Back in January, San Francisco Mayor Ed Lee floated the idea of removing the stub end of a highway that juts into the eastern side of his city, clearing the way for both a whole new neighborhood and high-speed rail service. Now, the Center for Architecture and Design wants ideas for what to do with the parcels of land that would open up should the removal eventually take place.
Interstate 280, a 57-mile road that wraps around the southern end of the Bay Area, terminates in San Francisco, where its eight elevated lanes split the neighborhoods of Mission Bay and Potrero Hill. It’s an industrial part of town, with a 19-acre rail yard for the Caltrain commuter system lying beneath the interstate’s entrance and exit ramps.
Yet as this San Francisco Chronicle editorial makes clear, many have described this area of the city using every developer’s favorite qualifier: “up and coming.” Which means there’s likely a higher and better use for the land than asphalt and sleeping trains.
Lee and his chief transit planner, Gillian Gillett, envision a slimmed-down highway stub that ends on 16th Street instead of about 2,000 feet north, where it currently feeds into King Street and 6th Street. Taking down this final stretch of I-280, coupled with moving the Caltrain yard, would mean an opportunity to develop a whole lot of housing based around transit, preferably a new high-speed rail line.
SPUR, a San Francisco-based urban advocacy group and Next City content partner, came out with a long analysis of the potential teardown in the June issue of its publication, The Urbanist. The three ideal outcomes, according to the team of authors that includes Gillett, SPUR staff and five people from AECOM, would be:
- Electrifying Caltrain and putting it, along with the newly built high-speed rail, underground;
- Replacing the demolished portion of I-280 with a surface boulevard, and;
- Redeveloping the land where the highway and rail yard once stood.
Naturally, the yet-to-be-fleshed-out concept leaves many questions up in the air. And as Providence, R.I. learned after it rerouted a highway out of its own downtown, there isn’t always agreement on how to best use the land that frees up for construction after such an operation is complete.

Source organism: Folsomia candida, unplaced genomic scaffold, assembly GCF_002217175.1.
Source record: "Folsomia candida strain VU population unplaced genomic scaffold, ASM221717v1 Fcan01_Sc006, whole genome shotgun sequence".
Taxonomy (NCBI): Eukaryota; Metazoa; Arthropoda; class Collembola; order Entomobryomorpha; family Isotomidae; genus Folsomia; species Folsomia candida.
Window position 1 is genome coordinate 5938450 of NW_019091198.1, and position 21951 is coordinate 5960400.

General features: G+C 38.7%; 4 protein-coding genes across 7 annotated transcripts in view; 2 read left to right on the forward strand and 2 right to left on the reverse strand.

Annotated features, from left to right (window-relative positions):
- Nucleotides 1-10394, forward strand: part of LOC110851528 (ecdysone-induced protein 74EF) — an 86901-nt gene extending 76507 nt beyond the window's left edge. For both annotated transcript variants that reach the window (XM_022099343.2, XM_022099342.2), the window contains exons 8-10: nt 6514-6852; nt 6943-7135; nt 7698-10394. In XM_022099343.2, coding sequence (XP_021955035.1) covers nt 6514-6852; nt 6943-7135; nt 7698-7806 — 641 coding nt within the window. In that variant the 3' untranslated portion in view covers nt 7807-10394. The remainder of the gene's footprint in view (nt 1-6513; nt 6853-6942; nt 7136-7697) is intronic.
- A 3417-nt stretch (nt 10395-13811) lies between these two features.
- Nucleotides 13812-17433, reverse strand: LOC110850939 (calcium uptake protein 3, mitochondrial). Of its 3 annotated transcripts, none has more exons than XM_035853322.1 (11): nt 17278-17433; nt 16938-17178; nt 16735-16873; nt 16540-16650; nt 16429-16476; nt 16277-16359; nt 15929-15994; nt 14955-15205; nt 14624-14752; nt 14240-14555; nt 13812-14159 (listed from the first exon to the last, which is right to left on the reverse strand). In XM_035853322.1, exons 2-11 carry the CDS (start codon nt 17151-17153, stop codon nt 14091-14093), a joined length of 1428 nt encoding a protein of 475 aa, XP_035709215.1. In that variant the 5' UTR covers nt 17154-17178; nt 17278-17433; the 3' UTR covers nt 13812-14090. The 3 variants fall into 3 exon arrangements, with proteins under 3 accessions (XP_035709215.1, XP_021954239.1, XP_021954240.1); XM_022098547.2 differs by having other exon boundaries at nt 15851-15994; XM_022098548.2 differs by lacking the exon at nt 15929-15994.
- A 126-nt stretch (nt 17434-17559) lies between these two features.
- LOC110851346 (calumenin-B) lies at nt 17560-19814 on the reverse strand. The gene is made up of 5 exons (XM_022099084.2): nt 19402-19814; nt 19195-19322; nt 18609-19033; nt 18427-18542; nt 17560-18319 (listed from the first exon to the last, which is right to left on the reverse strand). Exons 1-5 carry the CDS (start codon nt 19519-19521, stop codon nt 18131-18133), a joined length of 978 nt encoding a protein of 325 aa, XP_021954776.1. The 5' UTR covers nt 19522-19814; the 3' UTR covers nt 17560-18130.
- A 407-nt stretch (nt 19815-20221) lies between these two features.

That’s why the Center for Architecture and Design in San Francisco is holding a design competition on ways to use the space beneath I-280 that Lee has targeted for removal.
From the competition’s website:
Competition participants are invited to submit concepts for public art, buildings, landscape treatments, public amenities and infrastructure, or other urban design interventions that are made possible through the replacement of the elevated Highway 280 north of 16th Street with a surface boulevard. Suggested areas of focus are the parcels of land freed up by this transformation, especially along the western edge of Mission Bay, as well as the open space/landscape opportunities at the west end of Mission Creek to unify both sides of the creek.
(Disclosure: Next City is a media partner for the competition. SPUR is a co-sponsor.)
Highway removal in San Francisco is not without precedent. Following a 1989 earthquake that damaged the elevated Embarcadero Freeway, city officials opted to tear the structure down instead of repairing it. The result: An inviting six-lane boulevard along the city’s eastern waterfront flanked by bike lanes and 25-foot-wide sidewalks. A February 2012 report from the Institute for Transportation and Development Policy has a good rundown of the history and aftereffects of the Embarcadero removal.
Halfway across town is another boulevard where yet another highway damaged in the ’89 quake once stood. Octavia Boulevard replaced what was known as the Hayes Valley portion of the Central Freeway, a spur off of I-80. Then-mayor Jerry Brown closed this unsafe part of the Central Freeway in 1992. A decade later, it reopened as a landscaped boulevard that accommodates pedestrians and cyclists as much as it does cars.
Is San Francisco ready for a third highway-to-boulevard conversion? One factor that distinguishes the I-280 scheme from these previous local highway removals is that the instigating factor isn’t structural damage, but the desire of a mayor’s office to reconnect neighborhoods long isolated from one another due to an outdated piece of infrastructure — or, depending on whom you ask, to make the city a lot of money from massive new development opportunities.
Maybe both reasons are valid. Either way, the deadline for entries to the design competition is July 31.